“We were convinced by Militant members to launch a paper”
On Saturday 19 May, the production of the thousandth issue of Offensiv – the weekly paper of Rättvisepartiet Socialisterna (CWI Sweden) – was celebrated. More than 160 people attended an all-Sweden event to mark the occasion. There were performers and children, there were seminars and workshops, a rally and a great party.
The rally took place in the Stockholm suburb of Husby, where RS and Offensiv have been present for a long time. We have strong roots due to years of struggle to defend public services and also meeting places such as the one where the rally was held. Earlier this year the residents in the area occupied the meeting hall and stopped the plans to close it down.
Struggles of the past and the present
Among the speakers were Peter Taaffe and Clare Doyle from the CWI’s International Secretariat as well as representatives of current workers’ struggles in Sweden, Chinese socialist Zhang Shujie, trade union activists and well-known RS members and Offensiv writers. The anniversary also attracted visitors from Finland and Norway.
Arne Johansson, editor of Offensiv, opened the rally: “Offensiv was a product of the radicalisation after 1968 internationally and an upswing in workers’ struggles in Sweden in the early ‘70s,” he explained. “We were young socialists looking for Marxist ideas. In 1972 we met two members from the Labour Party Young Socialists and Militant in Britain. They convinced us to launch a paper, which we did in September 1973”.
Wellington Ikuobase and Mario Izquierdo, union leaders at the Läkerol factory in Gävle (producing lozenges and sweets) told the meeting about their struggle against closure. The factory, which makes big profits on their sweets and has more than a hundred year long history in the area, is owned by venture capitalists. They have decided to move production to Slovakia. Margareta Dahlqvist reported from a 100-day long occupation of a small hospital in Dorotea in the north of Sweden. An occupation that has inspired others throughout Sweden to organise a struggle against cuts in hospitals and health services.
“1,000 issues is a great achievement – the whole CWI congratulates Rättvisepartiet Socialisterna”, said Clare Doyle in her speech, which compared the political situation of the ‘70s with today.
Capitalist crisis means austerity
Peter Taaffe explained the present crisis of capitalism: “Capitalists, economists and academics say this is the best possible system. But look at the consequences for workers and poor people, particularly devastating in Greece, with GDP destroyed on the scale of the depression of the 1930s. Fighting austerity across Europe means fighting for non-payment of the debts, for massive programmes of public works as well as nationalisation under democratic workers’ control and management. There is no way solution on the basis of capitalism”.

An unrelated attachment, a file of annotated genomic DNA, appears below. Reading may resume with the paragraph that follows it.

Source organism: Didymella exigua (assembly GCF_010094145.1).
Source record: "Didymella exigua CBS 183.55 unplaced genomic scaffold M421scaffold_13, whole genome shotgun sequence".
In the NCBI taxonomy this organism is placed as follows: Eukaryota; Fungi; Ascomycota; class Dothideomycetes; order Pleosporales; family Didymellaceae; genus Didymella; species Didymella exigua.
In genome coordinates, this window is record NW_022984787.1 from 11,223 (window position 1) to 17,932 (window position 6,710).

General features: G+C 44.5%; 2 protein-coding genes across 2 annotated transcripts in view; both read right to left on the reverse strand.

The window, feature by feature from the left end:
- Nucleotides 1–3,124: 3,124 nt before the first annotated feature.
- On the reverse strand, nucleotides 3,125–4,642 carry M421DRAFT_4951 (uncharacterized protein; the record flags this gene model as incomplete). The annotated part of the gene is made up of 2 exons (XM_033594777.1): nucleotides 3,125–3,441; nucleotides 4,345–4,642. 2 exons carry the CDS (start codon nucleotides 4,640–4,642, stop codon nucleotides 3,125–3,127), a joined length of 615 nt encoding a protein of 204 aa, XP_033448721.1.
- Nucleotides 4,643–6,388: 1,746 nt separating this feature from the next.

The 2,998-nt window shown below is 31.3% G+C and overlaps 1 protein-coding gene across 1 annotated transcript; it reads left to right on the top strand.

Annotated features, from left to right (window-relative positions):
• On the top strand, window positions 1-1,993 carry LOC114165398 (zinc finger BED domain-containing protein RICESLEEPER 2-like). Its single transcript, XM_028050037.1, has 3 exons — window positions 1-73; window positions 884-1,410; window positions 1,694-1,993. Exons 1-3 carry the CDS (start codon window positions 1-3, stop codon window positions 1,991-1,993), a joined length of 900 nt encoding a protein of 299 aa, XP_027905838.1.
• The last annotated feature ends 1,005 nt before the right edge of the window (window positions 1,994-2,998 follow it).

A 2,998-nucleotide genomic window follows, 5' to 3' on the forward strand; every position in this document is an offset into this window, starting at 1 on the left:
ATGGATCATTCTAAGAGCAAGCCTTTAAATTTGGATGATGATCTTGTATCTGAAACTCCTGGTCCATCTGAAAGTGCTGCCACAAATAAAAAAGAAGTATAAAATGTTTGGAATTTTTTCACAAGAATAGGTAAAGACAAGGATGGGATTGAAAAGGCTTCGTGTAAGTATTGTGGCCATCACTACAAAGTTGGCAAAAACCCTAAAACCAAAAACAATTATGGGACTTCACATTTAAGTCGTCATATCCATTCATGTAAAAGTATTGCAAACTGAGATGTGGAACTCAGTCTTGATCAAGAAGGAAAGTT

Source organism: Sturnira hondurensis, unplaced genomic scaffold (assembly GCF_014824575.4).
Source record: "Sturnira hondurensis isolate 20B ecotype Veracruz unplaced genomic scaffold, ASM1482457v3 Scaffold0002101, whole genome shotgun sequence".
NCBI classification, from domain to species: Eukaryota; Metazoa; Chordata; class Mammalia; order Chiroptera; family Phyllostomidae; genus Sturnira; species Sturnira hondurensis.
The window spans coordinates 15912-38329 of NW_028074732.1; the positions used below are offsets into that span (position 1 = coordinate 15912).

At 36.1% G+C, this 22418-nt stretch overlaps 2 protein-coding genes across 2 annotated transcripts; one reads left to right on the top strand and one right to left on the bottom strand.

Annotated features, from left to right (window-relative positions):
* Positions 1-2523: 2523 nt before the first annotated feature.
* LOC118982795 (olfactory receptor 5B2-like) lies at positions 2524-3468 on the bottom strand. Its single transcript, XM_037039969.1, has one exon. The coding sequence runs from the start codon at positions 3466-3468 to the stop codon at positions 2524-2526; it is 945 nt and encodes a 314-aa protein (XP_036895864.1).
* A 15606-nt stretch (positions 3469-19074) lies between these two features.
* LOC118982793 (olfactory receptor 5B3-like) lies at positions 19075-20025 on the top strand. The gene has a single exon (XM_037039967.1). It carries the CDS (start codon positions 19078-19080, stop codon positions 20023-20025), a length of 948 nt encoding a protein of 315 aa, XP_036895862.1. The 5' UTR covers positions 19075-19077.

Elin Gauffin from RS and Offensiv gave an overview of Sweden today, with growing anger over privatisations and loss of support for the right-wing coalition government, but not yet many struggles. Other RS members reported about struggles against cuts in health care and other services, against forced deportations of refugees and about the new network against profits in welfare.
“It’s the same venture capitalists that want to close down the factory in Gävle that are behind the scandals in elderly care, where profit is put before care”, said Sanna Tefke, active in Kommunal (the council workers’ union).
“The world is not only ripe for socialism, but over ripe”, said Per Olsson, from RS and Offensiv’s editorial board. He pointed to the fact the world has never been richer when it comes to resources, knowledge, the level of technique and science – and huge potential. But still more than one billion people are starving and not even getting a job is lifting people out of poverty.
Nearly 30 per cent of all workers in the world – more than 900 million – are living with their families below the US$2 poverty line in 2011. This is about 55 million more than expected on the basis of pre-crisis trends. Of these 900 million working poor, about half are living below the US$1.25 extreme poverty line. This is slave labour.
Per-Åke Westerlund, chairperson of the RS, was the final speaker. “Sweden is not immune to the global crisis. There is the beginning of change. The capitalists and the bourgeois politicians always refer to ‘the market’. But what is the market? In Iceland the market was a handful of individuals who ruined that country.
“We are now writing a new, important chapter in our history. Let’s step up our struggle against rightwing policies and capitalism – for a socialist world!”
In the month up to issue No. 1,000 of Offensiv, a campaign was conducted to recruit 280 new subscribers on standing order (autogiro) for Offensiv in order to have 2,000 such subscribers. This target was reached and met with big applause at the week-ends event. In addition, the paper has over 200 cash-paying subscribers and sells on average 500 copies weekly on street sales, at workplaces etc. A collection of donations at the rally raised 41,000 Swedish Kronor (4,300 euros). Several new people declared their interest in joining RS, the party.
Before and during the event last week-end, there were violent clashes between youth and police in the neighbouring area, There has been a long period of neglect and decay in the suburbs. Enormous social contradictions have developed caused by poverty, mass unemployment and the lack of youth facilities. The ‘riots’ indicate that the so-called Swedish model of social peace and progress is no more.